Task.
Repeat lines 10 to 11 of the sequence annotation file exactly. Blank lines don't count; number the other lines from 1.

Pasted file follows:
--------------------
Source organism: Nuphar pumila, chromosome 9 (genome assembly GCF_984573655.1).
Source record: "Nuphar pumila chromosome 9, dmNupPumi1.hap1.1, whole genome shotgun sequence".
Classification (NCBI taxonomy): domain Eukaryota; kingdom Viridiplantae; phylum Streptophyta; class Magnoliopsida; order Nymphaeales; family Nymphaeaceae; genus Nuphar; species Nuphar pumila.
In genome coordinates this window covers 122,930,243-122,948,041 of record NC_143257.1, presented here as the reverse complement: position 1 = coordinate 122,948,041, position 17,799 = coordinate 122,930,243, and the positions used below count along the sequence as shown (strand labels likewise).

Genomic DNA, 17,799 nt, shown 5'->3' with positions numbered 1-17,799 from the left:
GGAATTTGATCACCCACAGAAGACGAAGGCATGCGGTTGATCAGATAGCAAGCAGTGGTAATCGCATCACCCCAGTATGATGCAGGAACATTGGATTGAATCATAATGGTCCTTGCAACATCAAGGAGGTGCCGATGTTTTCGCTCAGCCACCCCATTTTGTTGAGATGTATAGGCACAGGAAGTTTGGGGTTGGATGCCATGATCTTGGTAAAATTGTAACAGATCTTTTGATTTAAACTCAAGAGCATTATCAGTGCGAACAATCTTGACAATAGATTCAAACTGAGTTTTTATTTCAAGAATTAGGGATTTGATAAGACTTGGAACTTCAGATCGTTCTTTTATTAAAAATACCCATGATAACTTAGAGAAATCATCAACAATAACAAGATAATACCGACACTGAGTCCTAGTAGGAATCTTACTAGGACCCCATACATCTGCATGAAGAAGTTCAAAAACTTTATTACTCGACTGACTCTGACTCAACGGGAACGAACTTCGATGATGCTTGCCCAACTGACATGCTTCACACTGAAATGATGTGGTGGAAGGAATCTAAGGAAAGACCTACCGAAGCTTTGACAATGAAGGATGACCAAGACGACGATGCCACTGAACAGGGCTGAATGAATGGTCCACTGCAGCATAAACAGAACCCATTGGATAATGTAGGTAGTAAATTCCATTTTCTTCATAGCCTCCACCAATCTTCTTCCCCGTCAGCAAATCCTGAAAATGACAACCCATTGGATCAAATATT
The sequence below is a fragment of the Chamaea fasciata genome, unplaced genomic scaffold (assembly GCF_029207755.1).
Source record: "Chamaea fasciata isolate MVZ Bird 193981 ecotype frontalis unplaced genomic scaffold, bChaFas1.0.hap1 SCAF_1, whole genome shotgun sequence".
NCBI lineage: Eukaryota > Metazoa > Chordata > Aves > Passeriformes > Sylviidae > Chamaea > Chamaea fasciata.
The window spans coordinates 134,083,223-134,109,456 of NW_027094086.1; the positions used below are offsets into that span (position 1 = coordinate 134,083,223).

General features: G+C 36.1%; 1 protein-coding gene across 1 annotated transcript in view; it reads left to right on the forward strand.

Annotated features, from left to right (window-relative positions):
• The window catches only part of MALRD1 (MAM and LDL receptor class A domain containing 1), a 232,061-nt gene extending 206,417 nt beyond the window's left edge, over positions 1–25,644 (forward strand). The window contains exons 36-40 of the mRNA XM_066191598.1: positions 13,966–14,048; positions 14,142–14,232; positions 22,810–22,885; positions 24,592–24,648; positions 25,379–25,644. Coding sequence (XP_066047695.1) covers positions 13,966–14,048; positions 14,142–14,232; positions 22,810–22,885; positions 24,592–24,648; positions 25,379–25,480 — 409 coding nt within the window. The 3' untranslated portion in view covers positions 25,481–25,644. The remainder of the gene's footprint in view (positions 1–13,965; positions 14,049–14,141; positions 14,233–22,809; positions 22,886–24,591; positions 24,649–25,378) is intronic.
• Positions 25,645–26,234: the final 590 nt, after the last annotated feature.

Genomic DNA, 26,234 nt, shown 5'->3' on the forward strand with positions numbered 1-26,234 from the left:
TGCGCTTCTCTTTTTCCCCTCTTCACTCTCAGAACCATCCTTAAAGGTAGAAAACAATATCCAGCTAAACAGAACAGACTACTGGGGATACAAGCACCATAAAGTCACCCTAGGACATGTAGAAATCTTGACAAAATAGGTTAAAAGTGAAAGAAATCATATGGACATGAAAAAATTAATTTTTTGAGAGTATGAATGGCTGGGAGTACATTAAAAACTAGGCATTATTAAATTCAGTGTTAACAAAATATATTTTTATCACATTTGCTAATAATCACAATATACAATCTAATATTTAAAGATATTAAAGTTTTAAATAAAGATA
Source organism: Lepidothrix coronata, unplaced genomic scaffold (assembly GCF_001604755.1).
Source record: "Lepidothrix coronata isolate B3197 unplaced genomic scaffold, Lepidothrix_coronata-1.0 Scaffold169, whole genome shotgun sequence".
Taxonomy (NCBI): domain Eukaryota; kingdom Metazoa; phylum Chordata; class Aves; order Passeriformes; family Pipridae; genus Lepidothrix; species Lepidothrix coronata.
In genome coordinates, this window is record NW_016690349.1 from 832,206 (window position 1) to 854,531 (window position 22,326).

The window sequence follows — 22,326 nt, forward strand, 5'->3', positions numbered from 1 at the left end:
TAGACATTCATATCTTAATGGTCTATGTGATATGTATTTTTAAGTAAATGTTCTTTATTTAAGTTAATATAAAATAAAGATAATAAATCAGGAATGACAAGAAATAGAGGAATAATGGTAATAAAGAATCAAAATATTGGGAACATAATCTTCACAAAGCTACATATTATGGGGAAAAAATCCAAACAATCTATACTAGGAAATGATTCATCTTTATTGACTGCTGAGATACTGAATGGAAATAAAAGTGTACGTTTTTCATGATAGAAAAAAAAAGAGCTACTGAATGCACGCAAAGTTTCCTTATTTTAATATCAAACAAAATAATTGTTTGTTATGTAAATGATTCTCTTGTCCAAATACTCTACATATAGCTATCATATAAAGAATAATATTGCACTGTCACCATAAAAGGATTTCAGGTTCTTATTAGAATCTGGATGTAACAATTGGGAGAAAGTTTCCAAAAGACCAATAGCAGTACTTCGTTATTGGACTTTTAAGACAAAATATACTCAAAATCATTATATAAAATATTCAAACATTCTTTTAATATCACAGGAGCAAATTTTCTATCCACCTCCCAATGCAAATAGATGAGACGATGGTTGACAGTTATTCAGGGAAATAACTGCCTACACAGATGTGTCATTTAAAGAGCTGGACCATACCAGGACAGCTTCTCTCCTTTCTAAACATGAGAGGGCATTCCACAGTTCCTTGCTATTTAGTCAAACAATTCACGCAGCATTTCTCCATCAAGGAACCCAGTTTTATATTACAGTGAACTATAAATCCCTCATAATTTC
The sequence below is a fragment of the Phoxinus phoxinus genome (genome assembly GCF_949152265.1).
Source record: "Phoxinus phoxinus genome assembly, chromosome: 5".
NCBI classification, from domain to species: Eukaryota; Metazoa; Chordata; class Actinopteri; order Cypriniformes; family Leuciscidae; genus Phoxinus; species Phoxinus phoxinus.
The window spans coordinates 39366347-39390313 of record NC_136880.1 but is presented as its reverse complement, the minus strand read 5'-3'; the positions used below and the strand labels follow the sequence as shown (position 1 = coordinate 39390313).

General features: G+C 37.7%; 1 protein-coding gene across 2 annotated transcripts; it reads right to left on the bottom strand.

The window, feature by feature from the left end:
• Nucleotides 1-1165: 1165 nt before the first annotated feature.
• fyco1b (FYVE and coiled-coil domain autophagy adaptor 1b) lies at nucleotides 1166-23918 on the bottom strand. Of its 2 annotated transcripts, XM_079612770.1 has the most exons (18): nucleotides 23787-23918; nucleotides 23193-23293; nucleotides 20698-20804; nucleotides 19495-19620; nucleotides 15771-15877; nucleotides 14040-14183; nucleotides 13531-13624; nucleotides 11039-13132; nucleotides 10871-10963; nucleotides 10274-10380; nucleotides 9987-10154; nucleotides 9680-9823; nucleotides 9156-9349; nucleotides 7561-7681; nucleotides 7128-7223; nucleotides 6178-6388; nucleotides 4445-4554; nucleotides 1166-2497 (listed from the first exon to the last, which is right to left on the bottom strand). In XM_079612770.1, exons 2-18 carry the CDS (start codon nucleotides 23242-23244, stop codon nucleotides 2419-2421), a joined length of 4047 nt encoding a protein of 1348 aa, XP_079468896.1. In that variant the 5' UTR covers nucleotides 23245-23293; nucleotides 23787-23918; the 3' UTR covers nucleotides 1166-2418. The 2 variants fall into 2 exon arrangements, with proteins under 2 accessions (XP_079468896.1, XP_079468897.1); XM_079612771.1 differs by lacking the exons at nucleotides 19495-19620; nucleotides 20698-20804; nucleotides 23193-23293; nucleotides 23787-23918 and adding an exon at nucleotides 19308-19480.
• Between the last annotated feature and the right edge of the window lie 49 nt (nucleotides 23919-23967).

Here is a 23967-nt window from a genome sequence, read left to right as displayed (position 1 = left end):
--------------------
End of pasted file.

The window spans coordinates 134,083,223-134,109,456 of NW_027094086.1; the positions used below are offsets into that span (position 1 = coordinate 134,083,223).

General features: G+C 36.1%; 1 protein-coding gene across 1 annotated transcript in view; it reads left to right on the forward strand.